There is little recently published qualitative research on the workings of and engagement within youth courts. The importance of gathering qualitative data matters because it helps us to understand youth sentence explanations, it informs judicial training and provides an understanding of court culture changes over time.
Most studies date back to the late 1970s and early 1980s and hint at marginal judicial participation. This small pilot project, funded by the Socio-Legal Studies Association (SLSA) has qualitatively investigated the sentencing explanations from those who produce them, i.e.) Magistrates. Such sentencing explanations and the way they are communicated matter, because they can promote offender understanding of the sentence and help to prevent future re-offending. Furthermore, they form part of the statutory duty to give reasons for and explain the effect of a sentence passed in Court.
This research has considered the expression of sentencing explanations through face to face and telephone interviews with 16 youth court Magistrates across Southern England. Indicative shared judicial perceptions (norms) regarding their sentencing explanation experiences in court were provided. The results have been briefly summarised as:
1) The source(s) which inform sentence explanations. Youth offender, parents/guardians, and Youth Offending Teams mattered most for all 16 Magistrates as they regularly engaged with young offenders.
2) The influence of other court room actors. Those who regularly engaged (see 1 above) with the young offender and could further explain the sentence mattered most for all 16 Magistrates.
3) The extent of judicial perceived participation and engagement with young offenders including the recidivist impact. This was predominantly judicially perceived as very high, but with moderate recidivism declining with higher seriousness offences. The key seriousness principles were offender culpability and offence harm, (Sentencing Council, 2004: 3). Youth Offender Team support was predominantly viewed as crucial to explaining the meaning of seriousness principles to the youth offender.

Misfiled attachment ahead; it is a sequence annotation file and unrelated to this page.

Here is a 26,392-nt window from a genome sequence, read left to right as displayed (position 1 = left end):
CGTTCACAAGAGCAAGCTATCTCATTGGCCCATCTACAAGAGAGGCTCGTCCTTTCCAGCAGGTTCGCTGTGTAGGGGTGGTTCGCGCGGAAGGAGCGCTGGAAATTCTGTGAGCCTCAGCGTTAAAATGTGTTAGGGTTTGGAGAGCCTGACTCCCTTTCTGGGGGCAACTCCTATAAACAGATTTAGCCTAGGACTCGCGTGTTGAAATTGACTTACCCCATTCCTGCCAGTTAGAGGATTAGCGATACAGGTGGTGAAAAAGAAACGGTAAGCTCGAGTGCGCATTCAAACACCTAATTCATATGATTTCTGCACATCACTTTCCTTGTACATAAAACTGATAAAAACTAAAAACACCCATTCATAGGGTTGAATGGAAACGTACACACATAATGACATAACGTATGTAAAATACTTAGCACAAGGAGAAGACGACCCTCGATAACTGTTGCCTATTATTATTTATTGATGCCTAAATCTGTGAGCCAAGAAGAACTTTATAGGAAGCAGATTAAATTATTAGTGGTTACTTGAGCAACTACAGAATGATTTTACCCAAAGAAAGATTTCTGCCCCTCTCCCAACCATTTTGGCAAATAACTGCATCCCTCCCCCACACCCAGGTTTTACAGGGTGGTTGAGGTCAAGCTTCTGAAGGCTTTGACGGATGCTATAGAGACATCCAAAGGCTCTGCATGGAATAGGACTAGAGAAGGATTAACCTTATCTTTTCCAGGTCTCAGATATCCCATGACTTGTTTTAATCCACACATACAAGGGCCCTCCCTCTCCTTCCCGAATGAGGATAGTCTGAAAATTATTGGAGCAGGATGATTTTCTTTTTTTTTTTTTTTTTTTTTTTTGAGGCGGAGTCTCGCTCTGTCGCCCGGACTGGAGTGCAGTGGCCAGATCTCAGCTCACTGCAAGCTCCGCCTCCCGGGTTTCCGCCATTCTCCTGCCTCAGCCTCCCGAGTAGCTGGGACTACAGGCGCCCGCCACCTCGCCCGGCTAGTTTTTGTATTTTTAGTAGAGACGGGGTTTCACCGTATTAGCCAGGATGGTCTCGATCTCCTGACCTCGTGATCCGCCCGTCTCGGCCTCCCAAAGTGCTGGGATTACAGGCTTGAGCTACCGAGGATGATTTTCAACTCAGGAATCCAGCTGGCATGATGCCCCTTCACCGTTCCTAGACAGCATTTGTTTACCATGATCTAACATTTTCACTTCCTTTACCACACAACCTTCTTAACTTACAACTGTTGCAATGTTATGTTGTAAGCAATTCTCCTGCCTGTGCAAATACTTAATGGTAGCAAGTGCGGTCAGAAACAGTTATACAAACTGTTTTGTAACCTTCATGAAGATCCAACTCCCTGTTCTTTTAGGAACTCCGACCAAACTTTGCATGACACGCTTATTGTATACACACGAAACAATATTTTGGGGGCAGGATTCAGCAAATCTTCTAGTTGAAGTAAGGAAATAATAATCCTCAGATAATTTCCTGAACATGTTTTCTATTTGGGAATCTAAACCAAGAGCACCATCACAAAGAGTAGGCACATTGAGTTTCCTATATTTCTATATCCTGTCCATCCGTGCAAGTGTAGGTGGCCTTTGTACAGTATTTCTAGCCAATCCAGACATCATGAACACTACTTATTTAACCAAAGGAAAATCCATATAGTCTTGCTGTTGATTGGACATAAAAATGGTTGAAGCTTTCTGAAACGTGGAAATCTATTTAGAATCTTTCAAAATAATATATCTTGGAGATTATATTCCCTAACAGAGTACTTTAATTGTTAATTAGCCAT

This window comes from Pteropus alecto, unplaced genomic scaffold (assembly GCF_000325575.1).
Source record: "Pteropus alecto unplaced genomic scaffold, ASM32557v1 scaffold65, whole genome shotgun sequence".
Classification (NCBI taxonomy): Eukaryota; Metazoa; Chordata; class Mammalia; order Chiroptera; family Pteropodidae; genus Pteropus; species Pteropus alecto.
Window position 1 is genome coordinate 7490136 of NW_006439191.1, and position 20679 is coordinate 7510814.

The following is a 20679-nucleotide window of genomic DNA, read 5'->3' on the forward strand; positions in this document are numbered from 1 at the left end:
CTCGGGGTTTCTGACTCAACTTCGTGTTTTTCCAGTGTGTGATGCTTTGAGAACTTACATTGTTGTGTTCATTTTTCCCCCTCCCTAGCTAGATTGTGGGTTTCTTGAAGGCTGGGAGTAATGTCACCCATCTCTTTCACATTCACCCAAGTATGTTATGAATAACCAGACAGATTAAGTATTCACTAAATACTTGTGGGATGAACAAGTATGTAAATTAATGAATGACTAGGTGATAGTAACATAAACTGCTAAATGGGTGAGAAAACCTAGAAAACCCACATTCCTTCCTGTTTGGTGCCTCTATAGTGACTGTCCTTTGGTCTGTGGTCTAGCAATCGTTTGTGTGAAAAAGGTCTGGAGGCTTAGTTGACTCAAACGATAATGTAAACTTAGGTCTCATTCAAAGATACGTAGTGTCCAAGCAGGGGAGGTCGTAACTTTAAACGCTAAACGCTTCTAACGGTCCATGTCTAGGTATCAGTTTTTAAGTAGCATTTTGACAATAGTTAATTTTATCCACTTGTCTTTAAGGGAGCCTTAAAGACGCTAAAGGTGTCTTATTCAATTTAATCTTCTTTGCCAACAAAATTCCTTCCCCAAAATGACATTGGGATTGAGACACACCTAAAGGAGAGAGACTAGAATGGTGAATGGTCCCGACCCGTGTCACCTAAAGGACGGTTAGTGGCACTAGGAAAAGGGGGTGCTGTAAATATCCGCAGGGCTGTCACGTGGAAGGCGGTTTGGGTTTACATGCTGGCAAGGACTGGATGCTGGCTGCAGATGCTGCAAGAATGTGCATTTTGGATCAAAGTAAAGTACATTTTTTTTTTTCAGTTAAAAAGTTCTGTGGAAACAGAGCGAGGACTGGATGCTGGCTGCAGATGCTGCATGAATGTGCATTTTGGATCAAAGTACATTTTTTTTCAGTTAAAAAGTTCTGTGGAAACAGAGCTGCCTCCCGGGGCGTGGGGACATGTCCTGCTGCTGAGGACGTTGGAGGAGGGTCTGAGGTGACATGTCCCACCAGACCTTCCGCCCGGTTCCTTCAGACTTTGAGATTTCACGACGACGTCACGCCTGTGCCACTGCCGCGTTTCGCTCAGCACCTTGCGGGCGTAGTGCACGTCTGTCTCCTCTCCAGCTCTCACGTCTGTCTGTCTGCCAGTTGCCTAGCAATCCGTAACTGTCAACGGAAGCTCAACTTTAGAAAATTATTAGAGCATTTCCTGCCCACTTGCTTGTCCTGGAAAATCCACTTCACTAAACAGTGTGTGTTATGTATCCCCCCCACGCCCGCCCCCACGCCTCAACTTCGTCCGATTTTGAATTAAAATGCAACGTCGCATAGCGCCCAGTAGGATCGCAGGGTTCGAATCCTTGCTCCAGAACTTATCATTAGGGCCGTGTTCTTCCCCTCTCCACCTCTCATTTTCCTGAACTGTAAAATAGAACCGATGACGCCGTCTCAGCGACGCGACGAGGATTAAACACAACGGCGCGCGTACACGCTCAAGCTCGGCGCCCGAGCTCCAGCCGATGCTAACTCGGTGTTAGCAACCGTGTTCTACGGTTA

4) The predominant mode of expression (positive to negative). The informal youth setting helped to provide a detailed hearing predominantly focussed upon positive sentencing expressions that promoted youth understanding and sought any necessary support/treatment.
5) The detailed reasoning behind sentence explanations beyond what we currently know. We currently know that this reasoning involves sentencing explanations that focus upon human behaviours, language simplification and moral education. Beyond this, family/care giver support dynamics, countering peer group pressures, understanding religious and cultural differences and influencing the young offenders’ personality via empathy examples of offence harm, mattered most when addressing their specific welfare needs. Parenting Orders also mattered as they provided positive enforcement to consensual parenting contracts.
To conclude as a pilot study provided key insights regarding how sentencing explanations are applied and why they matter. Youth offenders benefit from Magistrates who have extensive youth sentencing experience and training. These judges can provide valuable empathy examples that explain seriousness principles to the youth offender. Youth Court Magistrates perceive that they are significantly engaging with young offenders. However, they do recognise the limits of their sentencing explanations upon youth recidivism, particularly as offence seriousness increases and where re-offending has become persistent. YOT and family care givers appear to be very important and positive influencers upon youth offenders, which the youth judiciary can utilise beyond the court to support their chosen sentence. The ultimate goal is that youth offenders fully engage with and properly understand their sentence, as they attempt to rehabilitate themselves.
- Allen, C. Crow, I. and Cavadino, M. (2000) Evaluation of the Youth Court Demonstration Project. Home Office Research Study 214. London, Home Office.
- Home Office (2001) The Youth Court. The Changing Culture of the Youth Court. Good Practice Guide. London, Lord Chancellor’s Department.
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- Lowenstein, M. (2015) Exploring Sentencing Practice in England and Wales. Chapter 14 – ‘Sentencing Young Offenders’. Palgrave Macmillan. Roberts. J. (ed.) Oxford Criminology Centre, Oxford University.
- Sentencing Council. (2004). Overarching Principles: Seriousness. Available online at: https://www.sentencingcouncil.org.uk/wpcontent/uploads/web_seriousness_guideline.pdf [accessed April 2016]
- Weijers, I. (2004) Requirements for Communication in the Courtroom: A Comparative Perspective on the Youth Court in England/Wales and The Netherlands. Youth Justice, 4(1) 22-31.